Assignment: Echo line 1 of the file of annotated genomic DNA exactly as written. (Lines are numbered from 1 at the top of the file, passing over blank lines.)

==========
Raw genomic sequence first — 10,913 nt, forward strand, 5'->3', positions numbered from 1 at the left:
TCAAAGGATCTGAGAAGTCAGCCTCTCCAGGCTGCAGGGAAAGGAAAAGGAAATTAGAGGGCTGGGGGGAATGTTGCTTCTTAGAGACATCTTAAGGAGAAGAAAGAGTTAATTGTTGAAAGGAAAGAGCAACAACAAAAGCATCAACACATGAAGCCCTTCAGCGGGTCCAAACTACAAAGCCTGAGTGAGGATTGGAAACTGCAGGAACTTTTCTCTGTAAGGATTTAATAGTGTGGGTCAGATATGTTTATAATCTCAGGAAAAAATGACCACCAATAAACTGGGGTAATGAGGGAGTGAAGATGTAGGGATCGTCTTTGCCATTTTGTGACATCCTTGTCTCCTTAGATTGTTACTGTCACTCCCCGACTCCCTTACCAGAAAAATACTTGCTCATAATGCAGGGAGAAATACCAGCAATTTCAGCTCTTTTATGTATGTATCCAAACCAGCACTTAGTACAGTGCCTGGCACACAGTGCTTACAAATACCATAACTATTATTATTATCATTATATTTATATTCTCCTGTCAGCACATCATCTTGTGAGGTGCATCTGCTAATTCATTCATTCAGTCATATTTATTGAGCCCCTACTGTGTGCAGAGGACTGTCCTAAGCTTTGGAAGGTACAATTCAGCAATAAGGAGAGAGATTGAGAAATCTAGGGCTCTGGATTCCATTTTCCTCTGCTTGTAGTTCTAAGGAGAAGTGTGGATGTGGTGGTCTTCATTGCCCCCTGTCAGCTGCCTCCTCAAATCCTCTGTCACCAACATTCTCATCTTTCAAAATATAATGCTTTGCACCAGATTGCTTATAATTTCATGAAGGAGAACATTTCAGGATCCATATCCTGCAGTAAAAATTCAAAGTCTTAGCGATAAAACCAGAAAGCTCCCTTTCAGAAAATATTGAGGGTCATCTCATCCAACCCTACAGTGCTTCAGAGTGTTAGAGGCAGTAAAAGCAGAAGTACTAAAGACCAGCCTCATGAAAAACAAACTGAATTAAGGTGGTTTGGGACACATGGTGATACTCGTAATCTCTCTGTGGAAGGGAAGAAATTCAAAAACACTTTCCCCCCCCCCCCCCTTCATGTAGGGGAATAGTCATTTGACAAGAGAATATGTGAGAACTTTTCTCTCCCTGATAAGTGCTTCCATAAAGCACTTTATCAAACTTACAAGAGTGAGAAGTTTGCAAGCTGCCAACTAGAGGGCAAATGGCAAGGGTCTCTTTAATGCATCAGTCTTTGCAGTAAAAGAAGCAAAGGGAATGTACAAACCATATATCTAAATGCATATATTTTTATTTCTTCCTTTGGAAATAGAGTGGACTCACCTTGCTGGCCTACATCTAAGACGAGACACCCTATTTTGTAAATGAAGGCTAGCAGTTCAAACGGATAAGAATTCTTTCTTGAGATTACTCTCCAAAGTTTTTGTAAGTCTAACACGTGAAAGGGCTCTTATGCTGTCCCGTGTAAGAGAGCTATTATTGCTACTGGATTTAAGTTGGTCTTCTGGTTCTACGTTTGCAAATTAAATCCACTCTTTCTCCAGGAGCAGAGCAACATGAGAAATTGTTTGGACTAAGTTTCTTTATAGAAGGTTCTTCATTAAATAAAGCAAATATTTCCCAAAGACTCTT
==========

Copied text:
Raw genomic sequence first — 10,913 nt, forward strand, 5'->3', positions numbered from 1 at the left: